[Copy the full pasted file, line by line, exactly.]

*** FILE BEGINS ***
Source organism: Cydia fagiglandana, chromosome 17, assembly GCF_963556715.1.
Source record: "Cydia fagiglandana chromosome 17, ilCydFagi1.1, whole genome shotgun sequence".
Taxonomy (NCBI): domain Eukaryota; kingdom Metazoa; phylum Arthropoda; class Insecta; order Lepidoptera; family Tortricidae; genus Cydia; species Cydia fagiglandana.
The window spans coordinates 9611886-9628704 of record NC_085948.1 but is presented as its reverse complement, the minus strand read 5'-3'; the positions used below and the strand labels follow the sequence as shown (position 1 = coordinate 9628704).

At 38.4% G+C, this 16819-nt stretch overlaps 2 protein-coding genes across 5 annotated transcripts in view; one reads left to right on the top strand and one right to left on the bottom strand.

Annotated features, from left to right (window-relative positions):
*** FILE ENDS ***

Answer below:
Source organism: Cydia fagiglandana, chromosome 17, assembly GCF_963556715.1.
Source record: "Cydia fagiglandana chromosome 17, ilCydFagi1.1, whole genome shotgun sequence".
Taxonomy (NCBI): domain Eukaryota; kingdom Metazoa; phylum Arthropoda; class Insecta; order Lepidoptera; family Tortricidae; genus Cydia; species Cydia fagiglandana.
The window spans coordinates 9611886-9628704 of record NC_085948.1 but is presented as its reverse complement, the minus strand read 5'-3'; the positions used below and the strand labels follow the sequence as shown (position 1 = coordinate 9628704).

At 38.4% G+C, this 16819-nt stretch overlaps 2 protein-coding genes across 5 annotated transcripts in view; one reads left to right on the top strand and one right to left on the bottom strand.

Annotated features, from left to right (window-relative positions):